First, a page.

Simulating Shop-Around Behavior

Simulating Shop-Around Behavior

Toshiyuki Kaneda (Nagoya Institute of Technology, Japan) and Takumi Yoshida (Bureau of Housing and Planning, Nagoya City Office, Japan)
Copyright: © 2012 |Pages: 14
DOI: 10.4018/jats.2012070102
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Shop-around spatial behaviors of downtown visitors are characterized as MultiPurpose-MultiStop (MPMS). However, the authors’ investigations have revealed visitors frequently switch planned actions and generate improvised actions. By using an agent-based approach, especially with a medium-size specimen, simulating such spatial behaviors opens a rich vein of research, not only into such practical aspects as downtown revitalization but also several theoretical aspects. Based on data analysis, the authors have newly devised Agent Simulation of Shop-Around (ASSA). ASSA is a kind of activity-based model and each agent makes and remakes their schedule to visit shops based on time constraints and shop preferences, chooses alternative venues to visit when they fail in an errand, and makes impulse stops at shops and detour actions when time allows. A series of such activities carried out on one day will affect the next downtown visit schedule and so on. This paper refers to existing researches and briefly explains the features of ASSA, especially focusing on decomposition of the shop-around behaviors and the system components. The latest pilot ASSA ver.3 attempts a dynamic simulation of naturalistic and intelligent shopper behaviors. The authors then discuss the verifications by illustrating simulated performances in an actual shopping mall.
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The shop-around behavior model is also known as the MultiPurpose-MultiStop (MPMS) model and since the 1980s it has been developed and studied in such fields as geography and urban planning, not only for its practical application, e.g., downtown revitalization and town center management, but also for its theoretical interest in the field of spatial analysis (Kelly, 1981). By the 1990s, the application of the logit model that combines data-fitting and approximate utility-maximization, helped establish the ’Markov-chain type’ models that make up transition probability OD-matrices. A typical microsimulation is Linked Logit and Poisson Model (LLPM), with a Poisson assumption on visitor arrival times. However, in the era of agent modeling, limitations pointed out concerning the Markov property, which ignores the personal history of downtown visitors, led to new approaches being explored.

The Logit model can be interpreted as used in an approximate estimation of the random utility, thus LLPM is considered to be a rational model. In other hands, the agent model would be considered as a bounded rational model, so there are at least two types of bounded rational models. One type is a rule-based approach that employs heuristics, which can be interpreted as an expression of ‘procedural rationality,’ as referred to by H. A. Simon. Implementation technologies such as the production system in knowledge engineering and advanced researches had already been made into this approach.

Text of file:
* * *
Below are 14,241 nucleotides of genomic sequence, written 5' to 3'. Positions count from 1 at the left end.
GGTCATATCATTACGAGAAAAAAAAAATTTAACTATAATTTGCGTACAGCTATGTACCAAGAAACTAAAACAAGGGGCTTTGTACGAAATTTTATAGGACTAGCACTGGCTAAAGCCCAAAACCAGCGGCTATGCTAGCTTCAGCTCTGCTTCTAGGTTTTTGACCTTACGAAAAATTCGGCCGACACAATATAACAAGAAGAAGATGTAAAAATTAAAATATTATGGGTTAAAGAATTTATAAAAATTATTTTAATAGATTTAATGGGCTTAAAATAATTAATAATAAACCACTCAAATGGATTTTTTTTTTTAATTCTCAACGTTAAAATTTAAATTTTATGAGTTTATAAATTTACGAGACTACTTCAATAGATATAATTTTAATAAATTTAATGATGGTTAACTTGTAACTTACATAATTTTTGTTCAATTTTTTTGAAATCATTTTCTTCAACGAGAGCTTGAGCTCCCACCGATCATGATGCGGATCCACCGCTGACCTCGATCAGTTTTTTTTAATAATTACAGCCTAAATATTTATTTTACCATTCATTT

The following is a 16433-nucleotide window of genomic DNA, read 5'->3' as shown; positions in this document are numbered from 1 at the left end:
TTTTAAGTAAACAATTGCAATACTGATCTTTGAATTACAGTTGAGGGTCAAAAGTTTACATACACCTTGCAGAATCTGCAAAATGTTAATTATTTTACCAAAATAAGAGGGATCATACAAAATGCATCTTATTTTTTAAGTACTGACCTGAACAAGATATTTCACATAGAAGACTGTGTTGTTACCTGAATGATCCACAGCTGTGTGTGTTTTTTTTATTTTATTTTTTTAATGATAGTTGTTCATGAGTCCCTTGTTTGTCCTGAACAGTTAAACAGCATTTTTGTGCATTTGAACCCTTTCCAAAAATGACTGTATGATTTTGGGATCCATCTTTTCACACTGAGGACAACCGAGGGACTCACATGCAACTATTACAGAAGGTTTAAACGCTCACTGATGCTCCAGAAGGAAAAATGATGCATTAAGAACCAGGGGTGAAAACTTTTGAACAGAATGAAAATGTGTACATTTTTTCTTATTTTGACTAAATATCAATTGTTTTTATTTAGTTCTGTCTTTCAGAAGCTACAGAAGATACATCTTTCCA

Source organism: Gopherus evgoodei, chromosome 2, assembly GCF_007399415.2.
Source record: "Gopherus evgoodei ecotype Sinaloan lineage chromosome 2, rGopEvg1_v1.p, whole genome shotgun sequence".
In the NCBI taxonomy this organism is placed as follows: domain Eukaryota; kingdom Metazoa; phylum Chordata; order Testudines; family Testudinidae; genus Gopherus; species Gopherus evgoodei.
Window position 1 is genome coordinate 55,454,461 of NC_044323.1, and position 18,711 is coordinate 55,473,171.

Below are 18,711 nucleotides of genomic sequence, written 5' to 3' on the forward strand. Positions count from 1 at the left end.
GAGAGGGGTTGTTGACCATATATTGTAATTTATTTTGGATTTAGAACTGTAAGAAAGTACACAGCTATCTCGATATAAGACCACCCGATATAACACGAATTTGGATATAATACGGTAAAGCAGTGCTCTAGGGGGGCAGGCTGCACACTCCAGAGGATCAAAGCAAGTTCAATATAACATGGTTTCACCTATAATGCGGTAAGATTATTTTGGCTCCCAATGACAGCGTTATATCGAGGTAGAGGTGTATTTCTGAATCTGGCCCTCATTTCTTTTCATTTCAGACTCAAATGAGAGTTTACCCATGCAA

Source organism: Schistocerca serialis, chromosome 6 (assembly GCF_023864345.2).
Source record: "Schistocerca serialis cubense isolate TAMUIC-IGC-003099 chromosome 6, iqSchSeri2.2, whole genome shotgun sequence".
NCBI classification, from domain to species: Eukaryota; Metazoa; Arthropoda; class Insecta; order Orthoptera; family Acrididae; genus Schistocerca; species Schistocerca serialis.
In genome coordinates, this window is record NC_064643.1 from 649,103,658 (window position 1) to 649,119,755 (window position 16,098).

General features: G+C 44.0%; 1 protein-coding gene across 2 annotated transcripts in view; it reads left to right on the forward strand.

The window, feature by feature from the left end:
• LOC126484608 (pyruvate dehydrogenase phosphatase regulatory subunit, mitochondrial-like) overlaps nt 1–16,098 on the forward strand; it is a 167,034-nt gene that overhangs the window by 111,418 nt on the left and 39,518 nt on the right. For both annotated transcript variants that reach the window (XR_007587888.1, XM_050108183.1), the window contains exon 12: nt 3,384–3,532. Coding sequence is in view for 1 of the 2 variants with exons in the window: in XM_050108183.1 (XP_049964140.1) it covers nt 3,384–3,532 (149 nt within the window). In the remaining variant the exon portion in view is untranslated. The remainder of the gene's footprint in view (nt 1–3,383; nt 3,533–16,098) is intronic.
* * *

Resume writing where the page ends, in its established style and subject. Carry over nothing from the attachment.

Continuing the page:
The other type is the assumption-relaxation approach, which relaxes the assumption of perfect rationality with perfect information by adopting the concepts of satisficing or the constraint satisfaction principle. This approach is also based on the ‘satisficing principle’ of mathematical models proposed by Simon and followers (e.g., Rubinstein, 1998).

In agent modeling research the daily activity-travel model has taken the lead in such fields as transportation planning (Table 1). Albatross (Arentze et al., 2001) is formulated as a rule-based system that guarantees data-fitting by employing a data-mining tool to generate heuristic rules (binary tree). Aurora (Arentze, Pelizaro, & Timmermans, 2005) is formulated as a utility-based theoretical model that generates a schedule by combining each activity (errand) that has non-linear S-shape utility and employing genetic algorithms; in addition, in response to an unexpected event such as congestion, the model carries out re-scheduling.

Table 1.
Existing agent modeling researches
AlbatrossAuroraLogit Model Approach (ex. LLPM: Linked Logit Poisson Model, Transition Matrix Models)Kurose's
ASSA ver.3
Deals withDaily Activity-TravelDaily Activity-TravelDaily Activity-Travel / MultiPurpose-MultiStop in Shopping DistrictMultiPurpose-MultiStop in Shopping DistrictMultiPurpose-MultiStop in Shopping District
Principle of ModelingIdea of The SystemHeuristic-Rule BasedAttempts to Keep a Utility- Maximized Schedule under Constraints/EventsUtility-Maximization BasedHeuristic-Rule BasedUtility/Constraints- Satisfaction Based
Model TypeBounded RationalBounded Rational but Adaptation/Intelligent FunctionsRationalBounded RationalBounded Rational but Adaptation/Intelligent Functions
/ Intelligent
Schedule Planning
YES but Conditional
Rule Expression
YESNOYES but Conditional
Rule Expression
Re-SchedulingNOIncremental- Type
(Triggered by
(Triggered by Errand- Failure, etc.)
Preference UpdatingNONONONOReinforcement Learning
(to District State
Knowledge Extension of Mental MapNOYes (Long-term
NONONot Yet, but Possible
(Long-Term Adaptation)
PracticalityData-Fitting Methodsby Machine-Learning (C4.5), Automatic Decision-Tree Formingby GA, Non-Linear
Utility Shape Estimation
by Classical Statistical Analysis, Utility and Probability Estimationby Conditional classificationSome by Statistical Analysis, Some by Experiments, Other by Applying Hypothesis
Case StudyReal Cases inc. a Benchmarking Case (of Hendrik-Ido-Ambacht and Zwijndrecht)Numerical IllustrationMany Real Cases for
Practical Uses
Real Case (of
Real Case (of Ohsu, Kanayama, Nagoya)

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